group photo learning in the woods

Indigenous Perspectives on Conservation: Workshop with Gary Pritchard

In News by couchiching

On February 16th, Conservancy staff Courtney, Alysha, Madeleine, and Brandon attended a workshop at the Tiffin Centre for Conservation called Indigenous Perspectives on Conservation: Moving Beyond Species at Risk Conservation. It was hosted by the Ontario Land Trust Alliance (OLTA).

This important day of listening and learning more deeply about the historical and ongoing effects of colonialism was led by conservation ecologist & Indigenous/Placemaking specialist Gary Pritchard Giniw (Golden Eagle) from Curve Lake First Nation, home of the Michi Saagiig people. The Michi Saagiig are known as the “Salmon people” who occupied and fished the north shore of Lake Ontario. 

One of the topics we discussed was the existing Species at Risk process, which Gary explained “does not acknowledge the connection Indigenous peoples have with their territories or adequately embrace Indigenous Knowledge Systems. Indigenous peoples have deeper relationships with ‘Cultural Keystone Species’ than with species that are listed via the Species at Risk Act (SARA) or Ontario’s Endangered Species Act (ESA) because of their place-based relationships.” He shared the example of a Red Wing Blackbird as a Cultural Keystone Species for Anishinaabe peoples, as it represents the first sign of spring. Gary concluded: “A more holistic and integrated approach that weaves together Indigenous Knowledge and cultural practices is needed in the conservation field. It is also important to shift our thinking from individual species to webs of relations, places and species, and ecosystems.”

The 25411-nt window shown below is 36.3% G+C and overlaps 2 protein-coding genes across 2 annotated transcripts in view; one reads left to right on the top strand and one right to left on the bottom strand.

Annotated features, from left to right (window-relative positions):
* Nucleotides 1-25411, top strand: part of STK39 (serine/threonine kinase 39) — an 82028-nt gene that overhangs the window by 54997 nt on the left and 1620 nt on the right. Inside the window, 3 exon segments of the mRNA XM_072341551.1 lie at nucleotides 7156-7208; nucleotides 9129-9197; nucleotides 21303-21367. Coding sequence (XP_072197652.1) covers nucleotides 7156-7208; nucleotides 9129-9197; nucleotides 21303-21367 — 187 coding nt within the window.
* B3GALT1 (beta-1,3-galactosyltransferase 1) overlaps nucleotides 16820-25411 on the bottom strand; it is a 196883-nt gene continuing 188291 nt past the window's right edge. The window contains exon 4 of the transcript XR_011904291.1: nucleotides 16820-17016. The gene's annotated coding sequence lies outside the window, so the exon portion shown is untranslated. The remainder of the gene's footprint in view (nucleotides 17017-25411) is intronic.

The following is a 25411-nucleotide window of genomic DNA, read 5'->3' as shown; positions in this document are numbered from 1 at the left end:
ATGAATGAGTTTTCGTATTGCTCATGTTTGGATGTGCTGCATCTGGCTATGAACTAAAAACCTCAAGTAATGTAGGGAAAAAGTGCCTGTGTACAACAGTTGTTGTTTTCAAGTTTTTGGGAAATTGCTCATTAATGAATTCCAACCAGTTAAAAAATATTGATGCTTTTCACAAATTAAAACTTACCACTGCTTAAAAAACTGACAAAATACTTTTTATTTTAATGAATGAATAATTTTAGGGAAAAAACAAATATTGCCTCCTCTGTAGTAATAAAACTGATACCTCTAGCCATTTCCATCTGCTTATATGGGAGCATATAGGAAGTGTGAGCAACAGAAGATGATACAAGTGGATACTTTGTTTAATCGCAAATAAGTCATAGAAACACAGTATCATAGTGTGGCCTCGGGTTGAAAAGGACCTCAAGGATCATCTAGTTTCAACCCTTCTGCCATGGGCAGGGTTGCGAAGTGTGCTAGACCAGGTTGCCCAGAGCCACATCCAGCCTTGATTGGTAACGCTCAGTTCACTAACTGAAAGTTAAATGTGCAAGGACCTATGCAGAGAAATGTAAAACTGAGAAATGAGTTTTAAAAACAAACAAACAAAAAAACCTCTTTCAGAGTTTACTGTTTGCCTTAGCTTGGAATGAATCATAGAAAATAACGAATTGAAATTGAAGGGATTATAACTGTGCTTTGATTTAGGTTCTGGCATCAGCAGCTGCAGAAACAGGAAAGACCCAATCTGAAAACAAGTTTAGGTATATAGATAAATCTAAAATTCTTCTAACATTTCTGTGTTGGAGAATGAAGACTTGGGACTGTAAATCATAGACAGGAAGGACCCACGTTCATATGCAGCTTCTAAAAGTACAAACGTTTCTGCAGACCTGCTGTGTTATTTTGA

After the presentation, we went on a group walk through the trails. In the first photo, Gary shares with the group the use of hemlock roots for twine in the making of canoes in this region and the loss of canoe birch (white birch) – the ones behind Gary are about as big as most birch grow in this territory.

The Couchiching Conservancy recognizes the Williams Treaties that Canada signed, and the territories we stand on. More than this, we are ready to move beyond acknowledgements and put words into action.

Miigwech to the Indigenous peoples who have had the courage to speak honestly with us. It has taken too long to get to this point, but Indigenous Reconciliation is a high priority for us.

Gary is the founder of 4 Directions Conservation and Consulting Services. They have additional learning resources on their website, which can be found here (including a quiz to test your knowledge about treaty rights between Indigenous communities and Canada!). You can also visit OLTA’s Indigenous Learning Resources here.